The ADRC-S Public Panel’s sphere is adjacent to that of the Farr Scotland Public Panel and the Public Benefit and Privacy Panel for Health and Social Care in Scotland. A major challenge for the ADRC-S and our ADRN colleagues, especially pertinent to one so new as the ADRC-S PP, and still to be worked through, is to understand the scope for such local panels. The challenge includes defining the extent to which they should be consulted beyond the initial remit within which they have been established, and understanding how any new structures for engaging with publics can be put in place across the ADRN that would reinforce, rather than undermine, the strengths of the local structures that have been developed from the ground up.
ADRC-Scotland Case Study 2 - Rolling out the synthpop software tool for producing synthetic versions of sensitive administrative microdata
In working to unlock the potential of administrative datasets, ADRC-S is exploring and implementing some innovative data dissemination strategies that can facilitate data access for research and training purposes. Synthetic microdata, unlike traditional disclosure control measures, provide high level of privacy protection at relatively low cost in terms of statistical properties of the original data. Sensitive information is replaced by synthetic values sampled from probability models fitted to the original data. If all values of all variables are generated from the models, the released synthetic dataset includes completely artificial units only and are in principle safe to release for a preliminary analysis with approximate results or as a teaching resource.
Synthetic data is an attractive way to expand the use of confidential microdata but due to the complexity of synthetic data production process they have been limited in use. The ADRC-S has led the development of the R synthpop package for the generation, evaluation and analysis of synthetic data which is freely available from the Comprehensive R Archive Network (CRAN). The recent work has focused on evaluating utility of synthetic data produced using various synthesising models with an overall aim of developing general guidelines for best practice.
The importance of open non-disclosive datasets has been recognised by an increasing number of data holders. The organisations that have already expressed interest in synthetic data and the synthpop package include Information Services Division Scotland (ISD), Usher Institute of Population Health Sciences and Informatics, Innovate UK and National Records of Scotland (NRS). The potential cooperation with a variety of stakeholders offers helpful guidance on further development needs of the synthpop package.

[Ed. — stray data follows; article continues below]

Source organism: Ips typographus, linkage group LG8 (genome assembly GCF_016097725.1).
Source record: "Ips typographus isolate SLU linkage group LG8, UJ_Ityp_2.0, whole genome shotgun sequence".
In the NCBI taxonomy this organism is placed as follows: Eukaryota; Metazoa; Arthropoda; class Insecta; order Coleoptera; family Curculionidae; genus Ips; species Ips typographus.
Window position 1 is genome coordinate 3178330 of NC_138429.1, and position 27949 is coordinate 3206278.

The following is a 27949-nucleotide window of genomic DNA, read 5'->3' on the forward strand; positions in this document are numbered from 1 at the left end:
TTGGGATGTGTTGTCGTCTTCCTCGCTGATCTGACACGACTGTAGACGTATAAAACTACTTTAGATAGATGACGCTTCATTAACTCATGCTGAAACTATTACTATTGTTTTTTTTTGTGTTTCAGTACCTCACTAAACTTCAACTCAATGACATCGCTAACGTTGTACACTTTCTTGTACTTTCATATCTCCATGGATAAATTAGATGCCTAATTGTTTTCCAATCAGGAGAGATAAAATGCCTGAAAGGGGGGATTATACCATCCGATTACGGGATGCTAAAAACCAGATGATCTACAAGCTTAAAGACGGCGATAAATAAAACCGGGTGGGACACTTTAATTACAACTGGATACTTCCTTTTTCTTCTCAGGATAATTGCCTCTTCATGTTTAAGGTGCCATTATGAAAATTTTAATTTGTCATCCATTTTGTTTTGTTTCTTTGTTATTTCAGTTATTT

Our work has been progressed in close collaboration with Penn State University who seconded a long studentship to work at 9 Edinburgh Bioquarter, and has been increasingly recognised internationally via participation in a stream of overseas conferences and workshops.
ADRC-Scotland Case Study 3 - New ways of exploring links between educational and developmental outcomes
ADRC-S has been pioneering the use of administrative data to explore the links between educational and developmental outcomes, by exploring the extent to which the relationship between family socioeconomic position and educational attainment is moderated by being born small for gestational age and by child development, and in parallel by exploring variation in child development by birthweight and by family socioeconomic position.
This is a critical issue for policy affecting children’s educational and wellbeing outcomes. It has been recognised that low birthweight and socio-economic status impacts cognitive development, and previously investigated using the Scottish Mental Health Survey 1932, the Growing Up in Scotland (GUS) longitudinal survey, and the Aberdeen Children of the 1950s study. We are taking forward previous research in Scotland and the UK more widely as a showcase of the type of question that can be fruitfully addressed in the ADRN. Scotland is particularly fertile in offering datasets that enable targeting of this topic, and we have linked Scottish datasets with the Scottish Longitudinal Study. This work has been part of a wider collaboration as part of the Scottish Health Informatics Programme (SHIP) Research Programme on Demographic, Socio-Economic and Environmental Data Linkage.
Our research to date has identified that a small part of the differences in educational attainment by family socioeconomic position are explained by the different birth outcomes of advantaged and disadvantaged children. Only a very small part of the differences in educational attainment by family socioeconomic position are ‘explained away’ by differences in child development. This is because the child development measures available indicate quite serious conditions which affect only a very small proportion of children. It was also identified that these child development measures were strongly associated with gestational-age specific birthweight and that fine motor, social and hearing abnormalities were much more likely for children with parents in lower grade occupations or those with parents who were long-term unemployed.